Gamification for Prospect or Customer Recognition

Many customers like to be recognized for knowledge about your product or for actually purchasing and using your product. Recognizing your customers that click through emails with badges or special statuses can help them feel like a VIP. They’ll be more likely to click through future emails and become a true advocate of your brand, especially if you utilize idea #3 below.

Gamification for Building Advocacy through Altruism

Altruism is a great way to build brand advocates. Many consumers do think about charitable giving, and many actually give. The average annual household charitable donation in America is $2900 (source). Giving people a way to earn points for engaging with emails, and then using those points to convert to donations for charity, will help your brand truly stand out from your competitors. In addition, all those donations will be made in both your customers and your name. There may be some tax benefits there but even more importantly, you’ll be creating an advocate in that customer for years to come.

A few ideas of how you can use gamification in your emails:

  1. Upon new customer or prospect signup the welcome email can include a gamification element; invite them to share with a friend to get secret VIP access to a new area of the site.
  2. For anyone who signs up for your newsletter, send them a thank you email with an invitation to learn about your newsletter and then take a quiz for a free t-shirt. Upon click-through take them to a page that highlights the different elements of your newsletter, showcases some of the content they could expect to find, and review the ways they will be able to easily share your content. Then take them to a short and easy quiz that allows them to prove that they’ve looked through the content on the previous page. The quiz could also collect another demographic point or two for your future data and marketing needs. Upon completing the quick quiz, take them to an order form for a free t-shirt. See resources below for a great t-shirt printer.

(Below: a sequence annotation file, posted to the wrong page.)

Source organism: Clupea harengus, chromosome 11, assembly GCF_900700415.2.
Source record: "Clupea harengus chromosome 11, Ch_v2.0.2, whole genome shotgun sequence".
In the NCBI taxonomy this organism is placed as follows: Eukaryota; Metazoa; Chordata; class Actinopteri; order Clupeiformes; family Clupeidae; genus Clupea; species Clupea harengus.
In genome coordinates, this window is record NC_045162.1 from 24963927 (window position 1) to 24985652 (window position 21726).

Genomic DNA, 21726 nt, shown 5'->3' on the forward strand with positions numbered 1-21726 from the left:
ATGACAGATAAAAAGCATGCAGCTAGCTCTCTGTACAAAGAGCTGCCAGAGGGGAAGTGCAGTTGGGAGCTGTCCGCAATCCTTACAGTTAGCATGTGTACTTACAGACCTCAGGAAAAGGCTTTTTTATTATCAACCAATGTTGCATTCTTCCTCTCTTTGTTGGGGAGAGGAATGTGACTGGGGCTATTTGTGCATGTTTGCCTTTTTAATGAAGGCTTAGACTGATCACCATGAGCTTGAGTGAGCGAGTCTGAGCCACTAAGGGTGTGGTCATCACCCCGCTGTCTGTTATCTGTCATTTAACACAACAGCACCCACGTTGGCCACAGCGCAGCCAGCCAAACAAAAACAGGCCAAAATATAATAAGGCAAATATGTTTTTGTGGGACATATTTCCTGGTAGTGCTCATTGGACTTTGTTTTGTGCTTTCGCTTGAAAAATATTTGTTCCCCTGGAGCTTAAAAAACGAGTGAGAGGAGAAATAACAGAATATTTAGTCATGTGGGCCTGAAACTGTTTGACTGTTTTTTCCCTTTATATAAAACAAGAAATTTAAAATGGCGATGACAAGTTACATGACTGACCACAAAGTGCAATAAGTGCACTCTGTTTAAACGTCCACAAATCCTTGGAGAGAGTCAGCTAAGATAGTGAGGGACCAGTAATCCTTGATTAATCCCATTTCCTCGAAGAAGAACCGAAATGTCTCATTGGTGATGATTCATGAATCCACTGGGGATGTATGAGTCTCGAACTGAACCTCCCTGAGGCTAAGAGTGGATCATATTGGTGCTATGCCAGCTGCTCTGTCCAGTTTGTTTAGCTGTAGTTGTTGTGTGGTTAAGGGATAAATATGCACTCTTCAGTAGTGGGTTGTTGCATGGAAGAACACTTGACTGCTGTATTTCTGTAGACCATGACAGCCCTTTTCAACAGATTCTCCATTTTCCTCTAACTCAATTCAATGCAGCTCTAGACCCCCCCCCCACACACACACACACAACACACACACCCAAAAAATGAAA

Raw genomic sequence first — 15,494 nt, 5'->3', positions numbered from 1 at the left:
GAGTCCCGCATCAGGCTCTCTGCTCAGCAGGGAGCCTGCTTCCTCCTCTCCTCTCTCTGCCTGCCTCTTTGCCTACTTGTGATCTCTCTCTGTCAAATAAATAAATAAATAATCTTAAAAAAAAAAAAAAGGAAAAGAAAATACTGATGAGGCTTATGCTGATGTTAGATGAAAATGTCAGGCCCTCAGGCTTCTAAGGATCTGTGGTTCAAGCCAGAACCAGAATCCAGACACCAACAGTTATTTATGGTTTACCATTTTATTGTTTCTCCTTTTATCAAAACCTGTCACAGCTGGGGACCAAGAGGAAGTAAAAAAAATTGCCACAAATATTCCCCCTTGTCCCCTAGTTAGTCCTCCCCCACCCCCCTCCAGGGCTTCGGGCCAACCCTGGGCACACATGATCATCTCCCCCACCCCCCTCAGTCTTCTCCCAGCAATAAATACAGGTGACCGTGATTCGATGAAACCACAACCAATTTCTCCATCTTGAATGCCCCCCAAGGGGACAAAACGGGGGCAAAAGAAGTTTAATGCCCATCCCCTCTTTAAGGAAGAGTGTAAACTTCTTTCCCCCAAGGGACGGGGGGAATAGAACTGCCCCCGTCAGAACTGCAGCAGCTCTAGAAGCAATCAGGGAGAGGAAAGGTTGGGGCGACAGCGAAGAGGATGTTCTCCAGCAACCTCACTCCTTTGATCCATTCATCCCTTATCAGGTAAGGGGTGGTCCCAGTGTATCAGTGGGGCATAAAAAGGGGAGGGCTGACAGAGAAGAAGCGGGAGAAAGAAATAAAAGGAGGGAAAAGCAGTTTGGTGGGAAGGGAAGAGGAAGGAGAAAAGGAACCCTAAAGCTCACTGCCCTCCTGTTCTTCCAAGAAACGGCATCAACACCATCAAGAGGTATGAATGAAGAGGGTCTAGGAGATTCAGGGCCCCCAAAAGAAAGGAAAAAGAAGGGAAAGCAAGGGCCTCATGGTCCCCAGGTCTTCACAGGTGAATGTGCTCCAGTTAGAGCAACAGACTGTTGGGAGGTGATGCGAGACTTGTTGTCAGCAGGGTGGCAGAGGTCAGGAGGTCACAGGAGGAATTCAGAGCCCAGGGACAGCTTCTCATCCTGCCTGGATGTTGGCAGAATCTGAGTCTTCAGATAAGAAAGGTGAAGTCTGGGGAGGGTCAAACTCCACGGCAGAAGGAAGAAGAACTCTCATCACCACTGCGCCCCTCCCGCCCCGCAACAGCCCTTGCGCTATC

3. If a prospect or customer engages with your email (clicks through, shares, etc) you can give them certain VIP status and then reach out directly for a customer success type story. Then offer to highlight them in a future email and on your website. As they see others featured and linked to from your emails, they’ll want to give you feedback and participate in your customer success stories. Advocates will be lining up to participate.